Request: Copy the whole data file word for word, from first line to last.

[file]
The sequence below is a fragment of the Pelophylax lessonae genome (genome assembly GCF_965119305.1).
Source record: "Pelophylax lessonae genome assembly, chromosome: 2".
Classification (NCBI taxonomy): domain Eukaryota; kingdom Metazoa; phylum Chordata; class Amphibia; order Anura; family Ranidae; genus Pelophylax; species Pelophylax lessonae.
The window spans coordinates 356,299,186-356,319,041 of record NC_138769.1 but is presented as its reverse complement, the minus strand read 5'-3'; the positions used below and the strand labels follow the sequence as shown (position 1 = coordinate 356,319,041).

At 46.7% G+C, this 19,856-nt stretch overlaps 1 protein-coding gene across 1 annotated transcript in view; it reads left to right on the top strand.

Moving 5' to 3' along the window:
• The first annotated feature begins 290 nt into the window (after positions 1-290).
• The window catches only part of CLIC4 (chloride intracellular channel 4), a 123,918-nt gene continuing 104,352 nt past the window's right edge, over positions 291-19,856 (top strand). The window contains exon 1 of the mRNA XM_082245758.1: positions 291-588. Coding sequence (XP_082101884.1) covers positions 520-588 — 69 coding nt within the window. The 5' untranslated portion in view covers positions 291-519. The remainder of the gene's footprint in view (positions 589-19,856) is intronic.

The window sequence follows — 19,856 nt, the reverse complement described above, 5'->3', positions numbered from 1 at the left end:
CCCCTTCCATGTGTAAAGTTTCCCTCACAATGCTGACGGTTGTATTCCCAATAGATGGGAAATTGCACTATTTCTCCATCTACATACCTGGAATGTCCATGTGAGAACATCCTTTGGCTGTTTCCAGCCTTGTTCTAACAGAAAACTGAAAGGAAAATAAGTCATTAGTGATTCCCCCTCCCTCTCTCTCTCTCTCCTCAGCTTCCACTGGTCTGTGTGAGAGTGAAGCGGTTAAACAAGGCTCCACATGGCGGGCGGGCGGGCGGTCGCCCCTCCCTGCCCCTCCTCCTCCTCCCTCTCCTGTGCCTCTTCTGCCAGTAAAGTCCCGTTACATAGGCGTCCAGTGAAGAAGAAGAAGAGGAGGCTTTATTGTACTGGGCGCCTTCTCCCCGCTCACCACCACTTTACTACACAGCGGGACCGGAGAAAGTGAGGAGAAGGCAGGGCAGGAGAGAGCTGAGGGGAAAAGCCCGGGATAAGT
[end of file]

The sequence below is a fragment of the Pelophylax lessonae genome (genome assembly GCF_965119305.1).
Source record: "Pelophylax lessonae genome assembly, chromosome: 2".
Classification (NCBI taxonomy): domain Eukaryota; kingdom Metazoa; phylum Chordata; class Amphibia; order Anura; family Ranidae; genus Pelophylax; species Pelophylax lessonae.
The window spans coordinates 356,299,186-356,319,041 of record NC_138769.1 but is presented as its reverse complement, the minus strand read 5'-3'; the positions used below and the strand labels follow the sequence as shown (position 1 = coordinate 356,319,041).

At 46.7% G+C, this 19,856-nt stretch overlaps 1 protein-coding gene across 1 annotated transcript in view; it reads left to right on the top strand.

Moving 5' to 3' along the window:
• The first annotated feature begins 290 nt into the window (after positions 1-290).
• The window catches only part of CLIC4 (chloride intracellular channel 4), a 123,918-nt gene continuing 104,352 nt past the window's right edge, over positions 291-19,856 (top strand). The window contains exon 1 of the mRNA XM_082245758.1: positions 291-588. Coding sequence (XP_082101884.1) covers positions 520-588 — 69 coding nt within the window. The 5' untranslated portion in view covers positions 291-519. The remainder of the gene's footprint in view (positions 589-19,856) is intronic.

The window sequence follows — 19,856 nt, the reverse complement described above, 5'->3', positions numbered from 1 at the left end:
CCCCTTCCATGTGTAAAGTTTCCCTCACAATGCTGACGGTTGTATTCCCAATAGATGGGAAATTGCACTATTTCTCCATCTACATACCTGGAATGTCCATGTGAGAACATCCTTTGGCTGTTTCCAGCCTTGTTCTAACAGAAAACTGAAAGGAAAATAAGTCATTAGTGATTCCCCCTCCCTCTCTCTCTCTCTCCTCAGCTTCCACTGGTCTGTGTGAGAGTGAAGCGGTTAAACAAGGCTCCACATGGCGGGCGGGCGGGCGGTCGCCCCTCCCTGCCCCTCCTCCTCCTCCCTCTCCTGTGCCTCTTCTGCCAGTAAAGTCCCGTTACATAGGCGTCCAGTGAAGAAGAAGAAGAGGAGGCTTTATTGTACTGGGCGCCTTCTCCCCGCTCACCACCACTTTACTACACAGCGGGACCGGAGAAAGTGAGGAGAAGGCAGGGCAGGAGAGAGCTGAGGGGAAAAGCCCGGGATAAGT